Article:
Can new Conservative Party Leader Erin O’Toole appeal to Canadians with his Climate Change platform?

Erin O’Toole, Member of Parliament for Durham Ontario, was elected as the new Leader of Canada’s Conservative Party in the early hours of August 25.  General press reaction emphasized his hawkish stance on relations with China, the strength of social conservative forces within his party, and his stated intention to carve out a middle ground to fight the next election. A sampling of articles: “Erin O’Toole works to sell Tories as big tent party” in the Globe and Mail (Aug. 25) ; “Erin O’Toole and the search for a new Canadian centre” by Paul Wells in Maclean’s (August 24); “Erin O’Toole promises to fight for West, human rights” (Aug. 26) in the National Observer; “Will Erin O’Toole Confront Conservatives’ Covid Sickness” in The Tyee (Aug. 31);  and “The inside story of how Erin O’Toole won the Conservative leadership race” in the Toronto Star (Aug. 29) .

On the issues of Climate Change and Energy Policy:

The Narwhal offers this Explainer: “Where new Conservative Leader Erin O’Toole stands on climate change, carbon tax, oil and LNG” and, from Bruce Lourie in The National Observer: “O’Toole’s climate plan has a carbon price — just don’t call it a tax” by (Aug. 26).  Also from The National Observer : “Memo to O’Toole: The road down the middle  is paved with a credible climate plan” (Aug. 31) .

It is yet to be seen what will  happen to O’Toole’s climate change platform when votes are on the line in an election campaign. As a leadership candidate, he published this Climate Change Plan  and this  Action Plan for Alberta and the West  – the latter  promising  to repeal Bill C-69; pass a National Strategic Pipelines Act; scrap the tanker ban; and implement a national LNG Export Strategy.  No wonder he won the endorsement of Jason Kenney, Premier of Alberta.

From his Climate Change platform statement: “I will respect the jurisdiction of the provinces and territories by scrapping Trudeau’s carbon tax. If provinces want to use market mechanisms, other forms of carbon pricing, or regulatory measures, that is up to them. The federal government will be there to support them.” ….  “ The world will still be using oil and natural gas for a long time. The question is whether they will come from free countries like Canada with strong environmental protections, or dictatorships with no environmental protections or respect for human rights” … “Domestic energy production – including oil and gas – is an important part of making our country more self-reliant and more resilient in future, as we cannot afford to become reliant on energy from countries like Russia….” And from O’Toole’s stated priorities: “Working with industry on a plan to get to net zero emissions in the oil and gas industry through the use of technologies like electrification generated from sources such as nuclear and wind and carbon capture, with the government providing incentives similar to those that were used to stimulate the early development of the oilsands.”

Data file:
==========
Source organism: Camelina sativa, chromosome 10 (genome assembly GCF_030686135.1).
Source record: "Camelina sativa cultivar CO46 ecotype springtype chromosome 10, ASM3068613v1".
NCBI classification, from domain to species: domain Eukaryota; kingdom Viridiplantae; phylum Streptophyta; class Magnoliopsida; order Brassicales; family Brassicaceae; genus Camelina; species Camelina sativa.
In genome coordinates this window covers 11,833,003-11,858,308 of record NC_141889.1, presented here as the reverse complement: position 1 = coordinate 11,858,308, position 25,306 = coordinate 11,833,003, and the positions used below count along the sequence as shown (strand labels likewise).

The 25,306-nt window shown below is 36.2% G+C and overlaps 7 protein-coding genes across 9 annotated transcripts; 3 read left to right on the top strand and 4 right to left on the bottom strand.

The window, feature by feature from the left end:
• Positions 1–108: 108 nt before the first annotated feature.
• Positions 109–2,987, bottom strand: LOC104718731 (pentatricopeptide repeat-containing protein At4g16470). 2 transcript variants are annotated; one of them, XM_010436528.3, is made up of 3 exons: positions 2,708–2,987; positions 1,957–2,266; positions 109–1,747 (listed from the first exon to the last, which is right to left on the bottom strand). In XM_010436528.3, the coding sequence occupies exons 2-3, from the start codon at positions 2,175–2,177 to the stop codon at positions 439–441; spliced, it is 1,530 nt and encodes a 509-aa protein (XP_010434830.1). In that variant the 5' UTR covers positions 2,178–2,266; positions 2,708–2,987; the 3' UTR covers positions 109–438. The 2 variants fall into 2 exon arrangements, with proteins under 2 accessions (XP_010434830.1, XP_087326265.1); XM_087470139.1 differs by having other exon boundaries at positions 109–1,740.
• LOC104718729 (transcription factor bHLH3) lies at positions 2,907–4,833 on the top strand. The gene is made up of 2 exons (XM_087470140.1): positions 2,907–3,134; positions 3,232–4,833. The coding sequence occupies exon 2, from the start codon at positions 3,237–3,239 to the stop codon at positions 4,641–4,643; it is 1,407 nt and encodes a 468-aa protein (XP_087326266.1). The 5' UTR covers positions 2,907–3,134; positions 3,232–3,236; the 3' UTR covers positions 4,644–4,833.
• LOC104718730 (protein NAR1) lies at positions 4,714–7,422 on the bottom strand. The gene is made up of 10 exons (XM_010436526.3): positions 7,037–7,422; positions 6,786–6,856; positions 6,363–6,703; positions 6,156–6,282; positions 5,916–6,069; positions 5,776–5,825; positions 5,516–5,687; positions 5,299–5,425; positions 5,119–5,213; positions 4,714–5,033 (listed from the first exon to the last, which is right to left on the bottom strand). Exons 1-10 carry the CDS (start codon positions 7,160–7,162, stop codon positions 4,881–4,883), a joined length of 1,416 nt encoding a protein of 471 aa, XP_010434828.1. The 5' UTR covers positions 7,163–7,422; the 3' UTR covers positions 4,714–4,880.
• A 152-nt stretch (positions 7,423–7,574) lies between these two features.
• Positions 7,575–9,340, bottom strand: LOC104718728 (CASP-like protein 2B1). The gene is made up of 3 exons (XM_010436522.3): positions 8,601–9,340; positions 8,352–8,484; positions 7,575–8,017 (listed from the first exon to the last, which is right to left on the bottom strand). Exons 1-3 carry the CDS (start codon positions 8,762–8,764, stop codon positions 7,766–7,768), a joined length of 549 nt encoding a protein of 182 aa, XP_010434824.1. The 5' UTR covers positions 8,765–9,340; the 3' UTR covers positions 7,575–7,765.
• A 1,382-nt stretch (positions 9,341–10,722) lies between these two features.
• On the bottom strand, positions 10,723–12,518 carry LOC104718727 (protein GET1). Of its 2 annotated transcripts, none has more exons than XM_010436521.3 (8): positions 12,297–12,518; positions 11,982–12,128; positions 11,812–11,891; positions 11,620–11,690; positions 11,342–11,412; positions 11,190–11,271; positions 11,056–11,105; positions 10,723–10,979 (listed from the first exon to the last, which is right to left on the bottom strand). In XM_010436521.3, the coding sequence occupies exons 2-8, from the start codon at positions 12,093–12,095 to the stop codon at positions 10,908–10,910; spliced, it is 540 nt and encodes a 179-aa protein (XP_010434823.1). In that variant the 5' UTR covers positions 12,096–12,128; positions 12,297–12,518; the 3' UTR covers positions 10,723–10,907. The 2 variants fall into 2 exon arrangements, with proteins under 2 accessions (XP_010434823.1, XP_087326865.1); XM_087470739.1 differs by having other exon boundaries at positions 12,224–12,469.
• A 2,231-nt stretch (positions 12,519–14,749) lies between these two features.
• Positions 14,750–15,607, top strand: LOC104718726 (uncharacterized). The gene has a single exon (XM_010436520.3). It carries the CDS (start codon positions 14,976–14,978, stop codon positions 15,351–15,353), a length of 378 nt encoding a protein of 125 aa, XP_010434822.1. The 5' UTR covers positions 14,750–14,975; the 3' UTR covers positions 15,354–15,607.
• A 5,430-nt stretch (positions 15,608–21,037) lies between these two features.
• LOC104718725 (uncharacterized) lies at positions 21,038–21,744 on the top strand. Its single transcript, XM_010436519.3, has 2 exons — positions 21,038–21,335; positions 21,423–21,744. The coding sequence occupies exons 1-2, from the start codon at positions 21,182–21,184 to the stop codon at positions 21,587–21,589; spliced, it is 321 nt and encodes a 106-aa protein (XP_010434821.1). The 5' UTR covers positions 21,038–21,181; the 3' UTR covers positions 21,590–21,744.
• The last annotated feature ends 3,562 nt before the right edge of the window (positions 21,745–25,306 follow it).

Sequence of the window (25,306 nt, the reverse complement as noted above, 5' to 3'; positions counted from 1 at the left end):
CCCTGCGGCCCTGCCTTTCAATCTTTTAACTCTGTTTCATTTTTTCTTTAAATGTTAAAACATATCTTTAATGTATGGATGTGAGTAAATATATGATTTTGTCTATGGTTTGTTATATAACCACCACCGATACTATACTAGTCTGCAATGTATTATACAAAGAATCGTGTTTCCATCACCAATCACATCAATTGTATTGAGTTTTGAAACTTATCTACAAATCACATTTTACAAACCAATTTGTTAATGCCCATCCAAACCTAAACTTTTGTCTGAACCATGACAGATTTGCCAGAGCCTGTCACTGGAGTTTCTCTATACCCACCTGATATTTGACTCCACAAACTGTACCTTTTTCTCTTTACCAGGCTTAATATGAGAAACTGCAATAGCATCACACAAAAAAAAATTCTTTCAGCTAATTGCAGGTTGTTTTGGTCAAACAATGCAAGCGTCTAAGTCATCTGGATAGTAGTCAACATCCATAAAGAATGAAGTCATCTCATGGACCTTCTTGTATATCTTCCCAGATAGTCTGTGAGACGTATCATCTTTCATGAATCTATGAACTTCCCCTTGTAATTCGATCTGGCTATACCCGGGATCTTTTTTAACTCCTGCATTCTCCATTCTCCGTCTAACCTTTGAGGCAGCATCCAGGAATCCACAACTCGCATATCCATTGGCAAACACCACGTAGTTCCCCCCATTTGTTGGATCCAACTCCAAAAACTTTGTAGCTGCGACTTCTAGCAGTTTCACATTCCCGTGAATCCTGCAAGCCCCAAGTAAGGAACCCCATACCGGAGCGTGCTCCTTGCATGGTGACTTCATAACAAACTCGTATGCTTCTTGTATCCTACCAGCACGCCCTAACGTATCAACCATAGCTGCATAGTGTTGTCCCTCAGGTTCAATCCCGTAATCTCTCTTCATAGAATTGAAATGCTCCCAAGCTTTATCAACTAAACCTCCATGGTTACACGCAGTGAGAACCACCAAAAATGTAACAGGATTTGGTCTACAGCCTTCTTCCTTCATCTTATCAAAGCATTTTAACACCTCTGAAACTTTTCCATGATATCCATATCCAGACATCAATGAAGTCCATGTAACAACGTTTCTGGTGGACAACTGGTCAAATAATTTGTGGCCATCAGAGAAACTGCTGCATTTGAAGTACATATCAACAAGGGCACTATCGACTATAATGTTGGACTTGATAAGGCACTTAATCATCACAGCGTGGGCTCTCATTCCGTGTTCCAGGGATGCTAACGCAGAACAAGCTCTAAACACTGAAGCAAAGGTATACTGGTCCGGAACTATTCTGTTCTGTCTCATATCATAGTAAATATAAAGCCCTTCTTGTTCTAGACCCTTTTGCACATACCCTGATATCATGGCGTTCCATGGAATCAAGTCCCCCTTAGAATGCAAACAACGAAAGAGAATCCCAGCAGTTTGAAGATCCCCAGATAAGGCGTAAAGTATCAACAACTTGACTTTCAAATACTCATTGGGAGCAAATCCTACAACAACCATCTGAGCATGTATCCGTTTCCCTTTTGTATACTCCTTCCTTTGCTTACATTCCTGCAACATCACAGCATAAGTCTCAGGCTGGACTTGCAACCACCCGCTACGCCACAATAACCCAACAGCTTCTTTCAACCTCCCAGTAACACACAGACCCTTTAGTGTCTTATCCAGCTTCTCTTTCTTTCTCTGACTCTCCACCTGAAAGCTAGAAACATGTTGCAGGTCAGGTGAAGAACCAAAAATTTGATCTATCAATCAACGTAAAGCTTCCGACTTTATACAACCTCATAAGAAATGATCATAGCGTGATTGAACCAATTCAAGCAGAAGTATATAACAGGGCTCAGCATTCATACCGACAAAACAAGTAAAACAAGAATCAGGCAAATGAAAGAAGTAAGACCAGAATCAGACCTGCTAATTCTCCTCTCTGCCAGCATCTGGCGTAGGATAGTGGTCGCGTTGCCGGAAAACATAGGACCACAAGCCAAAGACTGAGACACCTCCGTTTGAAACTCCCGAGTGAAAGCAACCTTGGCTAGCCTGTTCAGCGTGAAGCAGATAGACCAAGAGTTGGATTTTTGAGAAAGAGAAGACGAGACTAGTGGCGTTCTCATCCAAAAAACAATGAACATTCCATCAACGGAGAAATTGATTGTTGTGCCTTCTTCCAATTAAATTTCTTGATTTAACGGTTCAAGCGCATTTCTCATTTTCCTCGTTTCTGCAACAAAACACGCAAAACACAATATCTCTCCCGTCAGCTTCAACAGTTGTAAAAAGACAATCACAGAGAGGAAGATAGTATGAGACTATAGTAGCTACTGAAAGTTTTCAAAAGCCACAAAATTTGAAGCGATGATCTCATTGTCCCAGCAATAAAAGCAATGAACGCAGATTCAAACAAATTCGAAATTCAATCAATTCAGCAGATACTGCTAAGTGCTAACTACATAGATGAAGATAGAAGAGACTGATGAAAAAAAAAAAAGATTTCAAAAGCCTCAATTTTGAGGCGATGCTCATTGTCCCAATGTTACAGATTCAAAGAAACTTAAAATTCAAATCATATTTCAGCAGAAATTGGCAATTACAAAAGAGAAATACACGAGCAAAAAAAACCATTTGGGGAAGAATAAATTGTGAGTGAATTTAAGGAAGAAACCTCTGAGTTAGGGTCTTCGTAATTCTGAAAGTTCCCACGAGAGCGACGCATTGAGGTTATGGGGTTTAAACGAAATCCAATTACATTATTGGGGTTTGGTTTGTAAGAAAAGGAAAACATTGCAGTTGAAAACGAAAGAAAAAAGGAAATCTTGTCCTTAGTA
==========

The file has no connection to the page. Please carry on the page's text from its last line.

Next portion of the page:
In Bruce Lourie’s assessment: “The six priorities are hit-and-miss, and revert back to traditional technological solutions in the energy sector while missing many of the important economy-wide measures to help the regions of Canada without oil, as well as addressing the bulk of Canada’s climate change challenges. No mention of the auto sector or transportation at all, or building efficiency (the single most cost-effective measure), and no mention of the agricultural sector…”

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